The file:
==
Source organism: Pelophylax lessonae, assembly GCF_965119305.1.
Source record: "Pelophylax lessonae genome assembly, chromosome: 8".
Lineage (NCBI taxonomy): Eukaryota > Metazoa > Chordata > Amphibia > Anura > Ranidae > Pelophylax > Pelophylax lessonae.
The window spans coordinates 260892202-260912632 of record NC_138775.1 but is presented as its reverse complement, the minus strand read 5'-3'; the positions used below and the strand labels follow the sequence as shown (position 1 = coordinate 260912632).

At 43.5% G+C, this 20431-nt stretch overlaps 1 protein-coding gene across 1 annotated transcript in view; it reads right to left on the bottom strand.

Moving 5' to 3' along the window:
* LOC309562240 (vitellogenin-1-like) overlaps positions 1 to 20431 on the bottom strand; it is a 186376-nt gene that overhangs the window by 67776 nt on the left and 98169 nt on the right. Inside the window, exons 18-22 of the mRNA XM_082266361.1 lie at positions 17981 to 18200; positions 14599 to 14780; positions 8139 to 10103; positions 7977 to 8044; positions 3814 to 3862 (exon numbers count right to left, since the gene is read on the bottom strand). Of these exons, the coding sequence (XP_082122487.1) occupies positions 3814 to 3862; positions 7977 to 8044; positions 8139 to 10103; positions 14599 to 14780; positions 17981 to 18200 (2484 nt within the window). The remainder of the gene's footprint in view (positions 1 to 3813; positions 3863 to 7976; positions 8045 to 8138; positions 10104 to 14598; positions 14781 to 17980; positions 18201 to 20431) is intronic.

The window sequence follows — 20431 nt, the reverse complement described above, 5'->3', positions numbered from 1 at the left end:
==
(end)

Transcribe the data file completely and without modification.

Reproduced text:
Source organism: Pelophylax lessonae, assembly GCF_965119305.1.
Source record: "Pelophylax lessonae genome assembly, chromosome: 8".
Lineage (NCBI taxonomy): Eukaryota > Metazoa > Chordata > Amphibia > Anura > Ranidae > Pelophylax > Pelophylax lessonae.
The window spans coordinates 260892202-260912632 of record NC_138775.1 but is presented as its reverse complement, the minus strand read 5'-3'; the positions used below and the strand labels follow the sequence as shown (position 1 = coordinate 260912632).

At 43.5% G+C, this 20431-nt stretch overlaps 1 protein-coding gene across 1 annotated transcript in view; it reads right to left on the bottom strand.

Moving 5' to 3' along the window:
* LOC309562240 (vitellogenin-1-like) overlaps positions 1 to 20431 on the bottom strand; it is a 186376-nt gene that overhangs the window by 67776 nt on the left and 98169 nt on the right. Inside the window, exons 18-22 of the mRNA XM_082266361.1 lie at positions 17981 to 18200; positions 14599 to 14780; positions 8139 to 10103; positions 7977 to 8044; positions 3814 to 3862 (exon numbers count right to left, since the gene is read on the bottom strand). Of these exons, the coding sequence (XP_082122487.1) occupies positions 3814 to 3862; positions 7977 to 8044; positions 8139 to 10103; positions 14599 to 14780; positions 17981 to 18200 (2484 nt within the window). The remainder of the gene's footprint in view (positions 1 to 3813; positions 3863 to 7976; positions 8045 to 8138; positions 10104 to 14598; positions 14781 to 17980; positions 18201 to 20431) is intronic.

The window sequence follows — 20431 nt, the reverse complement described above, 5'->3', positions numbered from 1 at the left end: